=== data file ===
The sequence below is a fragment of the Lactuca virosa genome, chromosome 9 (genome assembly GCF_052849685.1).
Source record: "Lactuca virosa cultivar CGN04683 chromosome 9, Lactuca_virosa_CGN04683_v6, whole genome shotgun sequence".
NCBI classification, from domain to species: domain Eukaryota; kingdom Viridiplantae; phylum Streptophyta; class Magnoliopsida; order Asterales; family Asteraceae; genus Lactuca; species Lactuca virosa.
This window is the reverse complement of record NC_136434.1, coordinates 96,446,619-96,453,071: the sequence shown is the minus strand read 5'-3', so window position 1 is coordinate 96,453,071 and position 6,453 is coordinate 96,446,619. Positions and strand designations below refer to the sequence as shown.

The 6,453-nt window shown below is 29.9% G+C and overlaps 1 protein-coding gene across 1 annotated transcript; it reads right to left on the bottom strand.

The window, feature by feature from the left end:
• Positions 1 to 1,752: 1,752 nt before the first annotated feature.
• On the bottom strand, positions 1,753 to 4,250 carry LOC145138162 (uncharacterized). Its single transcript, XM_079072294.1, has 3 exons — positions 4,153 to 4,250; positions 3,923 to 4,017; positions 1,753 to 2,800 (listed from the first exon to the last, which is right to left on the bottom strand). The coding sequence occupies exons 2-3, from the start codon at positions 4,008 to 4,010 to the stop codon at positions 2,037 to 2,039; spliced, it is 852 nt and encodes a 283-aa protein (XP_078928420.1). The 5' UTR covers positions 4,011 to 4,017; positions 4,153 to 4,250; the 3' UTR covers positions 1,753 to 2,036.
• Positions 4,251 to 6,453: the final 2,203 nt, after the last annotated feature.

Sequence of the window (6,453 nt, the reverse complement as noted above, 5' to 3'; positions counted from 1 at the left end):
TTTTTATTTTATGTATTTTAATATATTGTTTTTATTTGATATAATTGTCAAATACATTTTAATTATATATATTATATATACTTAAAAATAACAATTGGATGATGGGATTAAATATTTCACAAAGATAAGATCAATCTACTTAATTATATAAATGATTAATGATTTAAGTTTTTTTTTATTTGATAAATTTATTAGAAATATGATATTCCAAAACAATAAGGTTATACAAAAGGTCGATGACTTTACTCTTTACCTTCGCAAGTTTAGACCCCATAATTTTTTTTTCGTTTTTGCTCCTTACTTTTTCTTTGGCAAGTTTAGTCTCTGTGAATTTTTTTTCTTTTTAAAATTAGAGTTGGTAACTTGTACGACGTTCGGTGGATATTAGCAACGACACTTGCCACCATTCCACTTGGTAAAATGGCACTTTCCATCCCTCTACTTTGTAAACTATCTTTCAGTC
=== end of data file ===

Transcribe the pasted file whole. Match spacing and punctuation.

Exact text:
The sequence below is a fragment of the Lactuca virosa genome, chromosome 9 (genome assembly GCF_052849685.1).
Source record: "Lactuca virosa cultivar CGN04683 chromosome 9, Lactuca_virosa_CGN04683_v6, whole genome shotgun sequence".
NCBI classification, from domain to species: domain Eukaryota; kingdom Viridiplantae; phylum Streptophyta; class Magnoliopsida; order Asterales; family Asteraceae; genus Lactuca; species Lactuca virosa.
This window is the reverse complement of record NC_136434.1, coordinates 96,446,619-96,453,071: the sequence shown is the minus strand read 5'-3', so window position 1 is coordinate 96,453,071 and position 6,453 is coordinate 96,446,619. Positions and strand designations below refer to the sequence as shown.

The 6,453-nt window shown below is 29.9% G+C and overlaps 1 protein-coding gene across 1 annotated transcript; it reads right to left on the bottom strand.

The window, feature by feature from the left end:
• Positions 1 to 1,752: 1,752 nt before the first annotated feature.
• On the bottom strand, positions 1,753 to 4,250 carry LOC145138162 (uncharacterized). Its single transcript, XM_079072294.1, has 3 exons — positions 4,153 to 4,250; positions 3,923 to 4,017; positions 1,753 to 2,800 (listed from the first exon to the last, which is right to left on the bottom strand). The coding sequence occupies exons 2-3, from the start codon at positions 4,008 to 4,010 to the stop codon at positions 2,037 to 2,039; spliced, it is 852 nt and encodes a 283-aa protein (XP_078928420.1). The 5' UTR covers positions 4,011 to 4,017; positions 4,153 to 4,250; the 3' UTR covers positions 1,753 to 2,036.
• Positions 4,251 to 6,453: the final 2,203 nt, after the last annotated feature.

Sequence of the window (6,453 nt, the reverse complement as noted above, 5' to 3'; positions counted from 1 at the left end):
TTTTTATTTTATGTATTTTAATATATTGTTTTTATTTGATATAATTGTCAAATACATTTTAATTATATATATTATATATACTTAAAAATAACAATTGGATGATGGGATTAAATATTTCACAAAGATAAGATCAATCTACTTAATTATATAAATGATTAATGATTTAAGTTTTTTTTTATTTGATAAATTTATTAGAAATATGATATTCCAAAACAATAAGGTTATACAAAAGGTCGATGACTTTACTCTTTACCTTCGCAAGTTTAGACCCCATAATTTTTTTTTCGTTTTTGCTCCTTACTTTTTCTTTGGCAAGTTTAGTCTCTGTGAATTTTTTTTCTTTTTAAAATTAGAGTTGGTAACTTGTACGACGTTCGGTGGATATTAGCAACGACACTTGCCACCATTCCACTTGGTAAAATGGCACTTTCCATCCCTCTACTTTGTAAACTATCTTTCAGTC